The Corner

Politics & Policy

Don Jr.’s Crisis Communications Strategy Was the Worst in the History of the Planet — and It Came Directly from the White House

What has been most damaging about the Don Jr. mess, besides the meeting itself, has been the ever-shifting, misleading explanations. I assumed, as I think most people did, that this was the work of an overwhelmed Don Jr. making bad judgment calls in the midst of an intense, high-stakes media storm. Not so. The White House and the president himself crafted the deceptive, ham-handed response. From the New York Times:

As Air Force One jetted back from Europe on Saturday, a small cadre of Mr. Trump’s advisers huddled in a cabin helping to craft a statement for the president’s eldest son, Donald Trump Jr., to give to the New York Times explaining why he met last summer with a lawyer connected to the Russian government. Participants on the plane and back in the United States debated how transparent to be in the statement, according to people familiar with the discussions.

Ultimately, the people said, the president signed off on a statement from Donald Trump Jr. for The Times that was so incomplete that it required day after day of follow-up statements, each more revealing than the last. It culminated on Tuesday with a release of emails making clear that Mr. Trump’s son believed the Russian lawyer was seeking to meet with him to provide incriminating information about Hillary Clinton as “part of Russia and its government’s support for Mr. Trump.”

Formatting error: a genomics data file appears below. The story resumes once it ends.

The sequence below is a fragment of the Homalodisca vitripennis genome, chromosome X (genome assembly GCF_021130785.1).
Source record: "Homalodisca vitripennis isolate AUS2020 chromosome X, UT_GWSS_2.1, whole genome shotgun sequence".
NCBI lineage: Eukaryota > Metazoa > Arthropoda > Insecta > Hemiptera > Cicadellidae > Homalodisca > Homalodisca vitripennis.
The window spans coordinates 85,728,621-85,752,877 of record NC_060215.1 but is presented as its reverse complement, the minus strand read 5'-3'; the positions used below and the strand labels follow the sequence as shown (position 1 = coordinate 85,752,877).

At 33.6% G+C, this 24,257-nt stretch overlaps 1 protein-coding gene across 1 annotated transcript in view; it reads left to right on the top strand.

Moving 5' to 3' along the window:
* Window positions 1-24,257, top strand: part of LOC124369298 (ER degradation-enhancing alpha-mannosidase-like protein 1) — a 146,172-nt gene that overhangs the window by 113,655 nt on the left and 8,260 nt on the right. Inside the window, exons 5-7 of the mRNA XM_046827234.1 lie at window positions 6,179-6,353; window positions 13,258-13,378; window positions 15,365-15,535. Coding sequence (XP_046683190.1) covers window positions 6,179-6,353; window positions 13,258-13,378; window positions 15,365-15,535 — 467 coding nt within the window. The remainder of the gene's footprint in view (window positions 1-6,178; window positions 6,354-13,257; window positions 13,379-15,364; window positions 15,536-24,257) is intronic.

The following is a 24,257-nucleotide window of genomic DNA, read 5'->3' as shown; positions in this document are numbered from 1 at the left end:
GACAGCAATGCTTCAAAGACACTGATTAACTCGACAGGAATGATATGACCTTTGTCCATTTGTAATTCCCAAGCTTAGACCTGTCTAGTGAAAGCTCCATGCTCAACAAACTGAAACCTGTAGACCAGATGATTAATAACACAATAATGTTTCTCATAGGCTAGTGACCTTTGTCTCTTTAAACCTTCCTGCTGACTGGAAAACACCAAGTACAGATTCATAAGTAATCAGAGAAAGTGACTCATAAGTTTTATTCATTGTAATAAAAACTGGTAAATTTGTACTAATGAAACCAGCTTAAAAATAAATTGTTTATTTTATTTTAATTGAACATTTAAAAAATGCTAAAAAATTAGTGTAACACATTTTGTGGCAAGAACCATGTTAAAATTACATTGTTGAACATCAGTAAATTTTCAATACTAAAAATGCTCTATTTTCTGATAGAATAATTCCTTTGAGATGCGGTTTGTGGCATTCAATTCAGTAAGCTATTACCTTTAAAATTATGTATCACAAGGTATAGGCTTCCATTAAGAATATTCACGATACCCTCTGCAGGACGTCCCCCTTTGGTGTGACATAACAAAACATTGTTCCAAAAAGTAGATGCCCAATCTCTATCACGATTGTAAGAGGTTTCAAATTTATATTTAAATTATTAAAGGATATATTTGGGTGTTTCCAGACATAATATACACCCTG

It’s a matter of dispute whether Don Jr. was on board with this approach or not:

Inside Mr. Trump’s team, the response to the developments has become a subject of intense dispute. Three people familiar with his son’s account said he pushed to offer a full explanation on Saturday when first contacted by The Times about the meeting, and said he agitated to be allowed to defend himself publicly. But three other people involved in the discussions offered a completely contrary version of events, insisting that the younger Mr. Trump adamantly resisted an expansive disclosure.

Regardless, that the response was the handiwork of the very top of the White House food chain is disturbing, and reminiscent of the initial, wholly misleading account of the Comey firing.

Rich Lowry is the editor of National Review. He can be reached via email: comments.lowry@nationalreview.com. 

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